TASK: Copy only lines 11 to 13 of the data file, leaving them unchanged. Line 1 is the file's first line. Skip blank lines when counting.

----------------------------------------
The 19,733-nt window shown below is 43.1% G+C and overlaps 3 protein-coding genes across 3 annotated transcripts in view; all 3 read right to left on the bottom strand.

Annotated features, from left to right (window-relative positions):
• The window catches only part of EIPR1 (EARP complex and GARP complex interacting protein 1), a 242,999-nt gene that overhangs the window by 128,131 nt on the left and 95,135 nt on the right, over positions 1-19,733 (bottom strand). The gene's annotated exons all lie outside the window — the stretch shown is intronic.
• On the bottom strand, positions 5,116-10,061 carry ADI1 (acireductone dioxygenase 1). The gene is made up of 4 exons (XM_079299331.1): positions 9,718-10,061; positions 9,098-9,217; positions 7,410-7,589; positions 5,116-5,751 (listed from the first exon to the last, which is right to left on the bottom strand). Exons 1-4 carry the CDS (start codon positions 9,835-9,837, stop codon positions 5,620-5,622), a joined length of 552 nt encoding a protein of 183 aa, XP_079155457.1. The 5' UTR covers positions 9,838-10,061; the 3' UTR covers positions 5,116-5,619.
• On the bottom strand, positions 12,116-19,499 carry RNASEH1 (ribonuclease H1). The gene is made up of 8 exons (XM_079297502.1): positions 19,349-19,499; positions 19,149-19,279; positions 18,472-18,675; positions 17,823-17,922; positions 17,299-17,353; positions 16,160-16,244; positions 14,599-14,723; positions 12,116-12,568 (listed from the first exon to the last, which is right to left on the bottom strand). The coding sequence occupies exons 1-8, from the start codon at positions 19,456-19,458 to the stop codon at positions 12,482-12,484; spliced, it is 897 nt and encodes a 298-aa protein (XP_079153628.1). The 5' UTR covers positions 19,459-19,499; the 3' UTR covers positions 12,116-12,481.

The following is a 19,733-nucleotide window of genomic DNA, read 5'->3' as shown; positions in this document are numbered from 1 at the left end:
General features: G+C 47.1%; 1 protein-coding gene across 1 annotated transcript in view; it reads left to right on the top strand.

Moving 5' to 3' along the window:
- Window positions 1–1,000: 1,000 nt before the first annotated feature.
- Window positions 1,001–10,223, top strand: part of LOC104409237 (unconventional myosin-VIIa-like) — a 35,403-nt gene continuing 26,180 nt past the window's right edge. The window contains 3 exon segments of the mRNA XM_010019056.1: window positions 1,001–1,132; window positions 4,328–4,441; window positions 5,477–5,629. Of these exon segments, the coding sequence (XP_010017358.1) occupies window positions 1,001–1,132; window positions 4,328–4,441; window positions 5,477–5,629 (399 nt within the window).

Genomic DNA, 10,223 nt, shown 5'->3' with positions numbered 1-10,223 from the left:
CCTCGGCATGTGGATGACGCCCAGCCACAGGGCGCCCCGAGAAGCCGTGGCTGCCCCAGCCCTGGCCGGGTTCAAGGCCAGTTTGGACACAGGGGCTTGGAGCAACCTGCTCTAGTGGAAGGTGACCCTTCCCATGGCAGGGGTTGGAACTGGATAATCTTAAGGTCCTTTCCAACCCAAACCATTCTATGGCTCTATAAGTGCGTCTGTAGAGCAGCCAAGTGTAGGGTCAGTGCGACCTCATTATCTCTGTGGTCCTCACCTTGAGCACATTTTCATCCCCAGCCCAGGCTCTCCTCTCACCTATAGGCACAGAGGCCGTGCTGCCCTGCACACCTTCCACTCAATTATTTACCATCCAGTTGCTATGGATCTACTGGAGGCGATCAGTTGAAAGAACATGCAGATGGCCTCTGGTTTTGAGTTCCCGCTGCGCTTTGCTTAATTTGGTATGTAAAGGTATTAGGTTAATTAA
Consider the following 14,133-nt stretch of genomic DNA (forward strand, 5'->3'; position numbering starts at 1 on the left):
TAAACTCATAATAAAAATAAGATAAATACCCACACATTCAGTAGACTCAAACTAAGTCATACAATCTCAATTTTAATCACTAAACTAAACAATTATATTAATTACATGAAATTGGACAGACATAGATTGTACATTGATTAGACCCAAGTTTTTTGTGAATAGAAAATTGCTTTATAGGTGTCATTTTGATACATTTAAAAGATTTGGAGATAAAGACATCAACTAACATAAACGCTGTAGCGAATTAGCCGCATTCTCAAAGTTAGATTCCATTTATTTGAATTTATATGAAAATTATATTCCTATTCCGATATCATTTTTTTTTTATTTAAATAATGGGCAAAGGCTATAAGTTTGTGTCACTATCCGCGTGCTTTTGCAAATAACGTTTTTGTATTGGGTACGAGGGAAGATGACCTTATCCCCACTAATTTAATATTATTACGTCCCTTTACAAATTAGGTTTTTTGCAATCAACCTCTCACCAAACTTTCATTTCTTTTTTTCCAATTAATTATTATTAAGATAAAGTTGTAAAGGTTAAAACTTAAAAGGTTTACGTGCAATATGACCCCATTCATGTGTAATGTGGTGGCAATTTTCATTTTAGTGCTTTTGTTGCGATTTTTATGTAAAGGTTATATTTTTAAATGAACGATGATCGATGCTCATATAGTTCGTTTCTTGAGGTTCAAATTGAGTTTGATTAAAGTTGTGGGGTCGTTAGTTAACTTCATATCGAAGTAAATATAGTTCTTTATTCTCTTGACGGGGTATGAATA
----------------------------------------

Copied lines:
Genomic DNA, 10,223 nt, shown 5'->3' with positions numbered 1-10,223 from the left:
CCTCGGCATGTGGATGACGCCCAGCCACAGGGCGCCCCGAGAAGCCGTGGCTGCCCCAGCCCTGGCCGGGTTCAAGGCCAGTTTGGACACAGGGGCTTGGAGCAACCTGCTCTAGTGGAAGGTGACCCTTCCCATGGCAGGGGTTGGAACTGGATAATCTTAAGGTCCTTTCCAACCCAAACCATTCTATGGCTCTATAAGTGCGTCTGTAGAGCAGCCAAGTGTAGGGTCAGTGCGACCTCATTATCTCTGTGGTCCTCACCTTGAGCACATTTTCATCCCCAGCCCAGGCTCTCCTCTCACCTATAGGCACAGAGGCCGTGCTGCCCTGCACACCTTCCACTCAATTATTTACCATCCAGTTGCTATGGATCTACTGGAGGCGATCAGTTGAAAGAACATGCAGATGGCCTCTGGTTTTGAGTTCCCGCTGCGCTTTGCTTAATTTGGTATGTAAAGGTATTAGGTTAATTAA
Consider the following 14,133-nt stretch of genomic DNA (forward strand, 5'->3'; position numbering starts at 1 on the left):